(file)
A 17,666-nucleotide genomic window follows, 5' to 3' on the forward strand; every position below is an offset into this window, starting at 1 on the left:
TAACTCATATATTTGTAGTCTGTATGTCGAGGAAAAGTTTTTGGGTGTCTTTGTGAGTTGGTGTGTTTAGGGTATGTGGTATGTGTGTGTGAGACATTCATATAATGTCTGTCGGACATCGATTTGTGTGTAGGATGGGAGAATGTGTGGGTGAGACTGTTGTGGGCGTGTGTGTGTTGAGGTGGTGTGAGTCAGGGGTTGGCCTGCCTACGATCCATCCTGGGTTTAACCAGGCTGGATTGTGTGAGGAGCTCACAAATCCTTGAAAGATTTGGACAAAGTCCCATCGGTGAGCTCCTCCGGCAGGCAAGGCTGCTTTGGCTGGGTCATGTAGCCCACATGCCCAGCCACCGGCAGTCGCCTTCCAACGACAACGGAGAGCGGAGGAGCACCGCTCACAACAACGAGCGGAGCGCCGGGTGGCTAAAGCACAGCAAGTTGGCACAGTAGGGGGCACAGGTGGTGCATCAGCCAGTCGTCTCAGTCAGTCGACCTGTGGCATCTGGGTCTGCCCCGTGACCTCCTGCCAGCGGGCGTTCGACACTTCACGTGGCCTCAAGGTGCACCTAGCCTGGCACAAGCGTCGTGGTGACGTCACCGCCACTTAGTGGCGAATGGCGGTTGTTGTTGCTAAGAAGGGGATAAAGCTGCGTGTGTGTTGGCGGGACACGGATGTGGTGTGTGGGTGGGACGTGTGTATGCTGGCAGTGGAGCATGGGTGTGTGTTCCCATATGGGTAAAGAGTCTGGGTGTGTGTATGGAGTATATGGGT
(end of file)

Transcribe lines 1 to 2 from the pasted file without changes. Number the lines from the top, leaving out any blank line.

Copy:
A 17,666-nucleotide genomic window follows, 5' to 3' on the forward strand; every position below is an offset into this window, starting at 1 on the left:
TAACTCATATATTTGTAGTCTGTATGTCGAGGAAAAGTTTTTGGGTGTCTTTGTGAGTTGGTGTGTTTAGGGTATGTGGTATGTGTGTGTGAGACATTCATATAATGTCTGTCGGACATCGATTTGTGTGTAGGATGGGAGAATGTGTGGGTGAGACTGTTGTGGGCGTGTGTGTGTTGAGGTGGTGTGAGTCAGGGGTTGGCCTGCCTACGATCCATCCTGGGTTTAACCAGGCTGGATTGTGTGAGGAGCTCACAAATCCTTGAAAGATTTGGACAAAGTCCCATCGGTGAGCTCCTCCGGCAGGCAAGGCTGCTTTGGCTGGGTCATGTAGCCCACATGCCCAGCCACCGGCAGTCGCCTTCCAACGACAACGGAGAGCGGAGGAGCACCGCTCACAACAACGAGCGGAGCGCCGGGTGGCTAAAGCACAGCAAGTTGGCACAGTAGGGGGCACAGGTGGTGCATCAGCCAGTCGTCTCAGTCAGTCGACCTGTGGCATCTGGGTCTGCCCCGTGACCTCCTGCCAGCGGGCGTTCGACACTTCACGTGGCCTCAAGGTGCACCTAGCCTGGCACAAGCGTCGTGGTGACGTCACCGCCACTTAGTGGCGAATGGCGGTTGTTGTTGCTAAGAAGGGGATAAAGCTGCGTGTGTGTTGGCGGGACACGGATGTGGTGTGTGGGTGGGACGTGTGTATGCTGGCAGTGGAGCATGGGTGTGTGTTCCCATATGGGTAAAGAGTCTGGGTGTGTGTATGGAGTATATGGGT